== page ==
"Ask your question," said Wogan.

"To-night through that door in the garden wall which I guarded, there
went in yourself and a lady, - the King and a companion he had with
him, - four people. Out of that door there came yourself, the lady, and
the King, - three people."

"Ah," said Wogan, as he stood up with a strange smile upon his lips, "I
have a deal of clay upon my clothes."

O'Toole nodded his head wisely once or twice. "I am answered," he said.
"Is it indeed so?" He understood, however, nothing except that the room
had suddenly grown cold.




CHAPTER XXV


An account remains of the marriage ceremony, which took place the next
morning in Cardinal Origo's house. It was of the simplest kind and was
witnessed by few. Murray, Misset and his wife, and Maria Vittoria de
Caprara made the public part of the company; Wogan stood for the King;
and the Marquis of Monti Boulorois for James Sobieski, the bride's
father. Bride and bridegroom played their parts bravely and well, one
must believe, for the chronicler speaks of their grace and modesty of
bearing. Clementina rose at five in the morning, dressed in a robe of
white, tied a white ribbon about her hair, and for her only ornament
fixed a white collar of pearls about her neck. In this garb she went at
once to the church of San Domenico, where she made her confession, and
from the church to the Cardinal's Palace. There the Cardinal, with one
Maas, an English priest from Rome, at his elbow, was already waiting for
her. Mr. Wogan thereupon read the procuration, for which he had ridden
to Rome in haste so many months before, and pronounced the consent of
the King his master to its terms. Origo asked the Princess whether she
likewise consented, and the manner in which she spoke her one word,
"Yes," seems to have stirred the historian to pæans. It seems that all
the virtues launched that one little word, and were clearly expressed in
it. The graces, too, for once in a way went hand in hand with the
virtues. Never was a "Yes" so sweetly spoken since the earth rose out of
the sea. In a word, there was no ruffle of the great passion which these
two, man and woman, had trodden beneath their feet. She did not hint of
Iphigenia; he borrowed no plumes from Don Quixote. Nor need one fancy
that their contentment was all counterfeit. They were neither of them
grumblers, and "fate" and "destiny" were words seldom upon their lips.

One incident, indeed, is related which the chronicler thought to be
curious, though he did not comprehend it. The Princess Clementina
brought from her confessional box a wisp of straw which clung to her
dress at the knee. Until Wogan had placed the King's ring upon her
finger, she did not apparently remark it; but no sooner had that office
been performed than she stooped, and with a friendly smile at her
makeshift bridegroom, she plucked it from her skirt and let it fall
beneath her foot.

And that was all. No words passed between them after the ceremony, for
her Royal Highness went straight back to the little house in the garden,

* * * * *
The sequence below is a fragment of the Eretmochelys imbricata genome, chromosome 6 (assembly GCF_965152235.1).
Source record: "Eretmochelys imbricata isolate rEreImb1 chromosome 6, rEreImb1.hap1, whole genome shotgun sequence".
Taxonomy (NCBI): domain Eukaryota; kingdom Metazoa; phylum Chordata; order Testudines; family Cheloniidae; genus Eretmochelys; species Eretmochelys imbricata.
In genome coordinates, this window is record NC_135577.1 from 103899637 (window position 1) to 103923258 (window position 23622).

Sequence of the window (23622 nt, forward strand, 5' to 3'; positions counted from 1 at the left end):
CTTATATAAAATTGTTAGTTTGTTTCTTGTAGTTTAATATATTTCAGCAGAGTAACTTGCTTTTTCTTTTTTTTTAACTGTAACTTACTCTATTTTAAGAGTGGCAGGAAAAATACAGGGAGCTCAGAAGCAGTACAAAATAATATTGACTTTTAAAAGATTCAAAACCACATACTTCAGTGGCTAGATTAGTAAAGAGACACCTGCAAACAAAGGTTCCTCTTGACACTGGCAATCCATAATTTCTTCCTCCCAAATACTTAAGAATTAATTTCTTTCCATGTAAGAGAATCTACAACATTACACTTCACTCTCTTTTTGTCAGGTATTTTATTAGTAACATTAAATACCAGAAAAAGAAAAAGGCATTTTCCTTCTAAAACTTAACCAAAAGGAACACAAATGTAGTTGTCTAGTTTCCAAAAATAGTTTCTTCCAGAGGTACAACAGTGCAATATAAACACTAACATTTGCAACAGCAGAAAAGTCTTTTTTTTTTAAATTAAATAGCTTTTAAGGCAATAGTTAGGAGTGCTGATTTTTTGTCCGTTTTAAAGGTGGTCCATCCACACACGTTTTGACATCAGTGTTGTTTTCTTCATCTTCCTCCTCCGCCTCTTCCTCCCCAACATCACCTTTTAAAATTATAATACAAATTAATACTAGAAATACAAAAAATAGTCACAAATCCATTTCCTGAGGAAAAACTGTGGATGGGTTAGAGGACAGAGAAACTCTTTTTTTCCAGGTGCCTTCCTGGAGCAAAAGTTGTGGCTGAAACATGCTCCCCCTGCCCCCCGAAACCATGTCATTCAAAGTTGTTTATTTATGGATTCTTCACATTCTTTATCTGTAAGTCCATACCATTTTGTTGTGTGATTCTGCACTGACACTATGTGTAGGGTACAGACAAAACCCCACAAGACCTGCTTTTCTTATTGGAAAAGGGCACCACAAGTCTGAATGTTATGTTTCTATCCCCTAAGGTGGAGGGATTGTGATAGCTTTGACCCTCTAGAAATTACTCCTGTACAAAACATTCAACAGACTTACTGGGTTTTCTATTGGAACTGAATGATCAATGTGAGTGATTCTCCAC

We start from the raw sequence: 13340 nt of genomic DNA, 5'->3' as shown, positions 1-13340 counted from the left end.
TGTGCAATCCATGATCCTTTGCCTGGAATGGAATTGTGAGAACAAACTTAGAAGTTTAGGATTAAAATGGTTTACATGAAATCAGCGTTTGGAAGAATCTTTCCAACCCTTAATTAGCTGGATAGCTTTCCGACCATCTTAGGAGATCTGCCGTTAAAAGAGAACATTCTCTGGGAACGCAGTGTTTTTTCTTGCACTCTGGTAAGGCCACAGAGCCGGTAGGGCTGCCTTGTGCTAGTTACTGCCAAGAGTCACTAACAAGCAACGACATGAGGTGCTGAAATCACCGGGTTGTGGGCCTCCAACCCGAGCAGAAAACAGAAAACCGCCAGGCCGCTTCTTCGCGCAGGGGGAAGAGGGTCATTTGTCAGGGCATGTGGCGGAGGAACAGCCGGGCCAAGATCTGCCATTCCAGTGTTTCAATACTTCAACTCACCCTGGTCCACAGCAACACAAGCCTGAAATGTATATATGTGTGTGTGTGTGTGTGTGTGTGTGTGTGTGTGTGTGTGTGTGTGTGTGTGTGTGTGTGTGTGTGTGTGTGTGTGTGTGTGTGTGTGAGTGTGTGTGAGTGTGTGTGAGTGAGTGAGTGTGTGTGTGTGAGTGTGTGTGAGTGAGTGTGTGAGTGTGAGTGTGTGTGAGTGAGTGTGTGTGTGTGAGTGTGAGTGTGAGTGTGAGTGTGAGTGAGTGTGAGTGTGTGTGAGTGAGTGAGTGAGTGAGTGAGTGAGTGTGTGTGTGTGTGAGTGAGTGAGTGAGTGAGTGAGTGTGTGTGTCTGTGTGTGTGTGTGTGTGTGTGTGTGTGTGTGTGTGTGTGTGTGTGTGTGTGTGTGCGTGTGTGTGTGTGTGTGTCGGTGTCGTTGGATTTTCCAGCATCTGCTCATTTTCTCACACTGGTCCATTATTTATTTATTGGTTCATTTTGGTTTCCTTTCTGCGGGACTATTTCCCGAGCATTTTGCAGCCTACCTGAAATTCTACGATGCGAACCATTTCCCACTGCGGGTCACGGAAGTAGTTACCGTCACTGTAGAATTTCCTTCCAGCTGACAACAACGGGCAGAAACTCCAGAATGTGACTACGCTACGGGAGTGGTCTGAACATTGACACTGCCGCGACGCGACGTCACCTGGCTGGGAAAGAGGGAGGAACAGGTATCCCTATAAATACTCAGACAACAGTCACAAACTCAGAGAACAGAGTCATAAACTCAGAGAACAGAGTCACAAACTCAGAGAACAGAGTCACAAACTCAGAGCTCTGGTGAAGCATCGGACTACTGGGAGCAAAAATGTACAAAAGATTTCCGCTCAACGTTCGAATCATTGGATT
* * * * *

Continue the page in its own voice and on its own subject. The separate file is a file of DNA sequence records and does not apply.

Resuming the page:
and that same forenoon set out for Rome.

She was not the only witness of the ceremony to take that road that day.
For some three hours later, to be precise, at half-past two, Maria
Vittoria stepped into her coach before the Pilgrim Inn. Wogan held the
carriage door open for her. He was still in the bravery of his wedding
clothes, and Maria Vittoria looked him over whimsically from the top of
his peruke to his shoe-buckles.

"I came to see a fool-woman," said she, "and I saw a fool-man. Well,
well!" and she suddenly lowered her voice to a passionate whisper. "Why,
oh, why did you not take your fortunes in your hands at Peri?"

Wogan leaned forward to her. "Do you know so much?"

She answered him quickly. "I will never forgive you. Yes, I know." She
forced her lips into a smile. "I suppose you are content. You have your
black horse."

"You know of the horse, too," said Wogan, colouring to the edge of his
peruke. "You know I have no further use for it."

"Say that again, and I will beg it of you."

"Nay, it is yours, then. I will send him after you to Rome."

"Will you?" said Maria Vittoria. "Why, then, I accept. There's my
hand;" and she thrust it through the window to him. "If ever you come to
Rome, the Caprara Palace stands where it did at your last visit. I do
not say you will be welcome. No, I do not forgive you, but you may come.
Having your horse, I could hardly bar the door against you. So you may
come."

Wogan raised her hand to his lips.

"Aye," said she, with a touch of bitterness, "kiss my hand. You have had
your way. Here are two people crossmated, and two others not mated at
all. You have made four people entirely unhappy, and a kiss on the glove
sets all right."

"Nay, not four," protested Wogan.

"Your manners," she continued remorselessly, ticking off the names upon
her fingers, "will hinder you from telling me to my face the King is
happy. And the Princess?"

"She was born to be a queen," replied Wogan, stubbornly. "Happiness,
mademoiselle! It does not come by the striving after it. That's the